Award-winning director Kirby Dick gave video cameras to 10 students to record their lives at Los Angeles’s John Marshall High School (the same high school used in the filming of Grease and Buffy the Vampire Slayer) — with no limitations on what they could shoot. After one week, the cameras were given to 10 new students, and so on, forming a virtual chain letter and a portrait of young America at the turn of the 21st century.
Kirby Dick (born August 23, 1952) is an American film director, producer, screenwriter, and editor. He is best known for directing documentary films. He received an Academy Award nomination for Best Documentary Feature for directing Twist of Faith (2005). He has also received numerous awards from film festivals, including the Sundance Film Festival and Los Angeles Film Festival.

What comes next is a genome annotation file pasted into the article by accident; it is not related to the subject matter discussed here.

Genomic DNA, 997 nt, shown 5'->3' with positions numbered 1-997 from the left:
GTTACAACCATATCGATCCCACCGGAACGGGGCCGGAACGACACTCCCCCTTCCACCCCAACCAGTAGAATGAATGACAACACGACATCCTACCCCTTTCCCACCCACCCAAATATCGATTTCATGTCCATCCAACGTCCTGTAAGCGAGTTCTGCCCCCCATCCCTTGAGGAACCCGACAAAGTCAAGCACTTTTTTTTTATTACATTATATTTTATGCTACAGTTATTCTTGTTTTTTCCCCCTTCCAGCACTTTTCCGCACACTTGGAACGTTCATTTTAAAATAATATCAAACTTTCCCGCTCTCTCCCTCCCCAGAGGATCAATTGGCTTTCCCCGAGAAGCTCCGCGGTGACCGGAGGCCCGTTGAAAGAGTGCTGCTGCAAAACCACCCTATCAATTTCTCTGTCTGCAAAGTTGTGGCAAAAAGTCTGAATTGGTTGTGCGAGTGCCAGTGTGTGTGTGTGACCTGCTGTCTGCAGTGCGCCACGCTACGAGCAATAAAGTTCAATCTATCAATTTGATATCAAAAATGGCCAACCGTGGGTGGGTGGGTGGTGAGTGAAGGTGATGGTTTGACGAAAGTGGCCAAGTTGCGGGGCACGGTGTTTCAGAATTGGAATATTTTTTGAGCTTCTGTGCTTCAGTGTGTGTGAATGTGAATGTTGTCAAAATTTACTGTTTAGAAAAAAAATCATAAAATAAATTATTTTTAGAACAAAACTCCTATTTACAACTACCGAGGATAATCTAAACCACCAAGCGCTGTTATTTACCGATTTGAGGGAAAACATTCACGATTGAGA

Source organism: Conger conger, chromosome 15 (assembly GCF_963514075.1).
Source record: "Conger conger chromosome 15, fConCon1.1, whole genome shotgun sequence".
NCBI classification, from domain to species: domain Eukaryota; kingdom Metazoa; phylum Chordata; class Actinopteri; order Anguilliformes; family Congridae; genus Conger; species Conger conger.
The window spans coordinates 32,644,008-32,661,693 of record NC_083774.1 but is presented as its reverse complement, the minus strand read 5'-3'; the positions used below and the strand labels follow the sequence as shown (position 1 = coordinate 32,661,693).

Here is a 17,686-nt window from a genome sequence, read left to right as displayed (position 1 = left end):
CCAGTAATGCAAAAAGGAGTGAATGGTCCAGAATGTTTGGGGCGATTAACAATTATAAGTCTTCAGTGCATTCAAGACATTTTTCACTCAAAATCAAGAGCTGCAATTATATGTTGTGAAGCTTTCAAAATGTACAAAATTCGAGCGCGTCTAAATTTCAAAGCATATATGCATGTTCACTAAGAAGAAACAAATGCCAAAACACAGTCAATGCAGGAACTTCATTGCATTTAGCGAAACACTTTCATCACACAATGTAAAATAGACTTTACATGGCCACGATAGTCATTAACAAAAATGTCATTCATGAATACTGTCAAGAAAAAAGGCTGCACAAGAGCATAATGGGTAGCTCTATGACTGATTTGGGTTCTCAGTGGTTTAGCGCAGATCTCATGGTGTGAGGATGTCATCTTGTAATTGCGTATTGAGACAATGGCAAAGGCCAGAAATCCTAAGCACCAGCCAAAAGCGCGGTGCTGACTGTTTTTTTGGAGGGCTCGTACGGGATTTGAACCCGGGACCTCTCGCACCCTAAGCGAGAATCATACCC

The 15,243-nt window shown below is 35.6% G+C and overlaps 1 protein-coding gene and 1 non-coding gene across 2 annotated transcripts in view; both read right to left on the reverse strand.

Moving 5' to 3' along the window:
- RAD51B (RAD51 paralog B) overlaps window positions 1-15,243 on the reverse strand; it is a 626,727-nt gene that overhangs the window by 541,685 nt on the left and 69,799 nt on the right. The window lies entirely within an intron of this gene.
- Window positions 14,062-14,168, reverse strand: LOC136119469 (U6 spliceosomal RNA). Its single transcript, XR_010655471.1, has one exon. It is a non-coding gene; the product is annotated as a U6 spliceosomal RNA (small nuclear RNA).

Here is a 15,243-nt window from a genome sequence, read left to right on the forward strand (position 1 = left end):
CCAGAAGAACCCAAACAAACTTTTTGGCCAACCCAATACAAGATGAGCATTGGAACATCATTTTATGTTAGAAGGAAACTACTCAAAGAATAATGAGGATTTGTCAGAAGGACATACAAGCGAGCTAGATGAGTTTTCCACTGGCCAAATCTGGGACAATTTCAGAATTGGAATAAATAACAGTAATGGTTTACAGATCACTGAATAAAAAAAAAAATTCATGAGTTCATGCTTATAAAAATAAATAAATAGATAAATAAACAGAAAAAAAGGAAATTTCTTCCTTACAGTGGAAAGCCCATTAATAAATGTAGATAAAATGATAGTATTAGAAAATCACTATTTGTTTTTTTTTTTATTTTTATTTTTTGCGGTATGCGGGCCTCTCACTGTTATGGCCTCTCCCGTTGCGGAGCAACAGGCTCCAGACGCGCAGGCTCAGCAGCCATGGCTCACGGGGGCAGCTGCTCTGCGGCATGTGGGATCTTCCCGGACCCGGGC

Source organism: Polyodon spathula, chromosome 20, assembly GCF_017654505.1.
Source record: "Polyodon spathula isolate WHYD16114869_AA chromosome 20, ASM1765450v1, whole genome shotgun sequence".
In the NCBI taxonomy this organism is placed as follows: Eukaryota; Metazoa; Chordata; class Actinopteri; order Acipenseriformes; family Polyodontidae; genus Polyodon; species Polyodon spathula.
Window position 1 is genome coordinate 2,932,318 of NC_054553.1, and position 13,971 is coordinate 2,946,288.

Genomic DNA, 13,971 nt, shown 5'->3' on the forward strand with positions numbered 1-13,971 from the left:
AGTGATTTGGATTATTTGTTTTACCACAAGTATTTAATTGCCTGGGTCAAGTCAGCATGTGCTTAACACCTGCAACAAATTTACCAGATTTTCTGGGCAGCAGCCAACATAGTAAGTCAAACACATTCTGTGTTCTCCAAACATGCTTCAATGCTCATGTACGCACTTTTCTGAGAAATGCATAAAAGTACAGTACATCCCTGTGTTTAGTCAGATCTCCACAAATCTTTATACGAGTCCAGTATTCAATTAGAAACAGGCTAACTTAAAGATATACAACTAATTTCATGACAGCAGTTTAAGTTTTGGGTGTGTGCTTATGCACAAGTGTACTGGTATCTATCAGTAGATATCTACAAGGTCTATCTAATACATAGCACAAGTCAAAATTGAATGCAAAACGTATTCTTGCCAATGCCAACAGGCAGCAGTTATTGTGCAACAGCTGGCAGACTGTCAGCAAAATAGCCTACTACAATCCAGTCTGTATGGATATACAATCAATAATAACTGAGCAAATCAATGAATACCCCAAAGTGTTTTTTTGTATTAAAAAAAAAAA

Life and career
Dick studied at Nova Scotia College of Art and Design, California Institute of the Arts, and the American Film Institute. His first documentary feature, Private Practices: The Story of a Sex Surrogate (1986), enjoyed a successful festival run, and Dick spent the following decade pursuing a variety of projects before completing Sick: The Life and Death of Bob Flanagan, Supermasochist (1997). Sick examined the life of performance artist Bob Flanagan, who utilized sadomasochism as a therapeutic device to help cope with cystic fibrosis. The film was an international festival hit, winning… read more